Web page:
Not too long ago, March 9, Governor Inslee was peacocking this report from U.S. News & World Report on Twitter and lord knows where else: "Washington state was ranked as the best state in the nation... Washington has held the top ranking since 2019." What made it win this beauty contest? "Washington ranked first for broadband access and GDP growth, as well as tying for first for government credit rating score and ranking in the top ten of five other categories."
We are #1, again. U.S. News & World Report has named our state the best place in the country.
It takes all 7.6 million of us to make Washington the special and dynamic place it truly is. @usnews https://t.co/RLtdpU752d
— Governor Jay Inslee (@GovInslee) March 9, 2021
The big question today is will Inslee be peacocking this finding, reported by Seattle Times' Sydney Brownstone:
Washington saw one of the biggest estimated increases in people experiencing homelessness in the country between 2019 and 2020, according to new national figures from an annual report to Congress.Nope. Nothing of the kind on Inslee’s "News & Media" website.Sponsored
Overall homelessness across the U.S. grew by more than 2% that year, according to the report’s estimates, but Washington saw an overall increase of 6.2%, or 1,346 people — the third largest increase in the number of homeless people among all 50 states.
However, Seattle Times' Jon Talton will certainly report that this state of affairs can be blamed on Seattle, and its Black Lives Matter agenda, and its CHAZ, and its Sawants, its demoralized police department, and what have you.
Who's the man? Well, for now it's certainly Washington State Insurance Commissioner Mike Kreidler. You see, there was this bill to stop insurance companies from using credit scores to determine the price of a policy: if you have bad credit, you pay more; if you have good credit, you pay less. There is, however, no correlation between bad credit and, say, bad driving. It was just a way of making poverty more expensive (the only game in town). This bill started strong, but it soon lost its steam as it went through the democratic processes in Olympia, Washington. So, what did Kreidler do? He just pressed the pause button on the issue (something within his power) and it's done for now.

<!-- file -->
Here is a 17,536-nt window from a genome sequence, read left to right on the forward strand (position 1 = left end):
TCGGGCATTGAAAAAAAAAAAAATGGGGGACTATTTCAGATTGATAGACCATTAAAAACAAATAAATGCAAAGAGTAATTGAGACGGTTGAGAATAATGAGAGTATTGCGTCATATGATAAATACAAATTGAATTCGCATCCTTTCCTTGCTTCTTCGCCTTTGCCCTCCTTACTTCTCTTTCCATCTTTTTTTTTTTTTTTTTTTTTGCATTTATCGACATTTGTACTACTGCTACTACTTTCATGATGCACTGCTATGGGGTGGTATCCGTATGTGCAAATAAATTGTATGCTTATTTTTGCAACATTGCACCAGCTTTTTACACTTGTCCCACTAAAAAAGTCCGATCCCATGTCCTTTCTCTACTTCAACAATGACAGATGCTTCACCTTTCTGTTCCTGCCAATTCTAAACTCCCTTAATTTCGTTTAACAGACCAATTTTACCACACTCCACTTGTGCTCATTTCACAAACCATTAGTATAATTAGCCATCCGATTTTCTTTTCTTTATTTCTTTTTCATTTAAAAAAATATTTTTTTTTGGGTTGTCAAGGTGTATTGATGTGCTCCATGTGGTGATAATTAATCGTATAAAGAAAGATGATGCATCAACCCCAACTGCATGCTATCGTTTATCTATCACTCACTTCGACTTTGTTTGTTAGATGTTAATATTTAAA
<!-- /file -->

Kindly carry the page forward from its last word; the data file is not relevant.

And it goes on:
Washington state Insurance Commissioner Mike Kreidler has issued an emergency rule prohibiting insurers from using credit scoring to set rates for personal property for three years after the current coronavirus pandemic is declared over.So, there you go. Bell, Biv, DeVoe.
The emergency rule will apply to insurance for auto, renters and homeowners insurance.
What other buttons can Dems in power push for the poor? And if they can push them, why don’t they just do it right now? This is what’s on my mind as I’m sipping Snoop Dogg’s wine from the Shell gas station down the street from my digs.
So, Prez Joe Biden is getting some love because he put a little gov cheese in the pockets of the people: And what does the mainstream news have to say about the rise in presidential approval? It's undeserved because of this [white] crisis at the border. People should think about that. The border. Those [brown] people who can’t speak a lick of the language of Jesus, for Chrissake.
President Joe Biden's approval rating has risen as people receive stimulus checks, despite his administration being under fire over the situation at the southern border.
Biden signed the $1.9 trillion American Rescue Plan on March 11, and millions of Economic Impact Payments have since been sent. While he and his allies have welcomed this victory, his adversaries have looked to draw focus to the crisis at the southern border.
But the people are too busy spending the little cheese they got to get worked about something that will ultimately do them no harm.
Want to hear more about that Van Gogh exhibit that's making so much noise? Check out our very own Jasmyne Keimig on KUOW.